Editorial: On Millar’s and McFarlane’s Sexist Words

Mark MillarIf you are unaware of what comic book legends Mark Millar and Todd McFarlane said that has pissed off legions of fans, hold onto your butts. In an article in The New Republic, Millar went on record defending the brutal rape of women as a plot device.

“The ultimate [act] that would be the taboo, to show how bad some villain is, was to have somebody being raped, you know? I don’t really think it matters. It’s the same as, like, a decapitation. It’s just a horrible act to show that somebody’s a bad guy.”

Even the writer of the article could not let that slide:

Millar has spoken out against the under-representation of female characters in comics, but his depictions of rape have alienated some readers. In Wanted, the sadistic protagonist gleefully commits rape over and over again, at one time bragging that he “raped an A-list celebrity and it didn’t even make the news.” In The Authority, a Captain America analog rapes two unconscious women. In issue four of Kick-Ass 2, a group of bad guys finds the young hero’s love interest, a teenaged girl named Katie, and brutally gang-rapes her. “You’re done banging superheroes, baby,” the ringleader says, punching her and unzipping his fly, “it’s time to see what evil dick tastes like.”

McFarland-panelAt the same time, at a panel promoting a documentary about comic books, Todd McFarlane had this little “gem” to say on the objectifying of women often seen in comics:

As much as we stereotype the women, we do it with the guys. The guys are all good-looking, not too many ugly superheroes. They’ve all got their hair gelled back. They have got perfect pecs on them. They have no hair on their chest. I mean, they are Ryan Gosling on steroids. Right? They are all beautiful. So we actually stereotype and do it to both sexes. We just happen to show a little more skin when we get to the ladies.”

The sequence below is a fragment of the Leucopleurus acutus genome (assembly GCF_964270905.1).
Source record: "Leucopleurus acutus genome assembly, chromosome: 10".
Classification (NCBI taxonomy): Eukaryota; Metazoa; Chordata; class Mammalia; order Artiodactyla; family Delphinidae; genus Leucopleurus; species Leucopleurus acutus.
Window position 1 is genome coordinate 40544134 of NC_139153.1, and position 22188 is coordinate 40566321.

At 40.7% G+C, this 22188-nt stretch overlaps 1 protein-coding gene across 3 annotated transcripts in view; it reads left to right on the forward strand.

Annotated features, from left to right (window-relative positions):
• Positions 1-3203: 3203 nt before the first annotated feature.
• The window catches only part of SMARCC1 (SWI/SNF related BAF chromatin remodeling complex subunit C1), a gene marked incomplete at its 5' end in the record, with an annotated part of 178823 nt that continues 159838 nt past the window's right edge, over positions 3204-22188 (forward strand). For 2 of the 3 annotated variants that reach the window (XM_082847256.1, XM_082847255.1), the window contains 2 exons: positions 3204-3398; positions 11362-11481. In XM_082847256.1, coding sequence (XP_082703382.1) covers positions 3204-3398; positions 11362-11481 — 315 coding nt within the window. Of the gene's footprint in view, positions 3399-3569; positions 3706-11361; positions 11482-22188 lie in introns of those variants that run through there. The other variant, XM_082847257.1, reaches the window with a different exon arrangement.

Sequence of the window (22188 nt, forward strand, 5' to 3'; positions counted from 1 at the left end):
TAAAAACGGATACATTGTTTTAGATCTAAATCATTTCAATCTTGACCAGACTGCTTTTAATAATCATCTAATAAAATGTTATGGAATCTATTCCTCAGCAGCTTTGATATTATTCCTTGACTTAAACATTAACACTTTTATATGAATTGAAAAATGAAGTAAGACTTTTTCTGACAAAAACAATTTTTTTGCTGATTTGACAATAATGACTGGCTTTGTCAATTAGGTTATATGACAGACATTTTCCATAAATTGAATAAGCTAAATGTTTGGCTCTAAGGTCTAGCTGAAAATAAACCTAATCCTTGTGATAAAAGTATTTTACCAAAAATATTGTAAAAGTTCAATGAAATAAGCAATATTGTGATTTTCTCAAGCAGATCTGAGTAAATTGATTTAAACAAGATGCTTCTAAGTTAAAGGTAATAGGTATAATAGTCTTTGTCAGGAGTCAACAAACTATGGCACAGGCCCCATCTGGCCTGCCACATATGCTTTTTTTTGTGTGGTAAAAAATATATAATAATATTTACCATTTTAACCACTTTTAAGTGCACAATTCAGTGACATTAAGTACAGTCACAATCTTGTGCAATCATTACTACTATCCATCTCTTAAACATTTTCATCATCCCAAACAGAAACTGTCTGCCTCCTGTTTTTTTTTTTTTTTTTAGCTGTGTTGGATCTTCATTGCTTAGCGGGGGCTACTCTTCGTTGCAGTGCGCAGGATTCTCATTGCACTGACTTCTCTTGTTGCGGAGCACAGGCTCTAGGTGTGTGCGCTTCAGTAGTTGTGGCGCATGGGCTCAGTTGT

To make matters worse, Punisher creator Gerry Conway doubled down on this by saying “The comics follow society. They don’t lead society.”

In a medium that once infamously made Green Lantern face his own racism, and made society  examine it as well, this is a fall from grace. It is also some of the most sexist clap trap this young man has ever heard! With a few soundbites, these legends who we should be looking up to were adding to a long inherent problem in comic book culture: the mistreatment of women.

Let us face facts, this is an industry that has very few women writers or artists at the Big Two. With the exception of Gail Simone and Ann Nocenti, no woman has been as Gail Simone DC Publicity photowidely recognized by the industry. Not to mention there is a growing number of female fans now reading comics, or working in the former boys club known as your local comic book store. There is a market for books catering to women, by women. But alas, the predominantly male circle of comic book talent seems to ignore that, as well as the fact women love superheroes. As Alyssa Rosenberg writes in her article on Think Progress:

“And, now, this is not to say you’re confusing superheroes with the industry, because there are a lot of comic books,” Conway told me. “My daughter — the only actual comic books she will read is by a girl named Faith Erin Hicks, who writes stories that speak to her. So she’s not interested in the guy stories. She’s interested in this woman’s stories. And I think it’s a mistake to sort of, like, pigeonhole superheroes, or to add so much to superheroes that you’re missing the fact it’s a genre within itself. It’s like saying, ‘Why are there no medieval stories about female knights?’ Because there was only one, you know, Joan of Arc. It’s not it’s an inherent limitation of that particular genre, superheroes.” (It’s odd that Conway suggests that Hicks’ comics, which include The Adventures of Superhero Girl, are somehow separate from superhero comics.)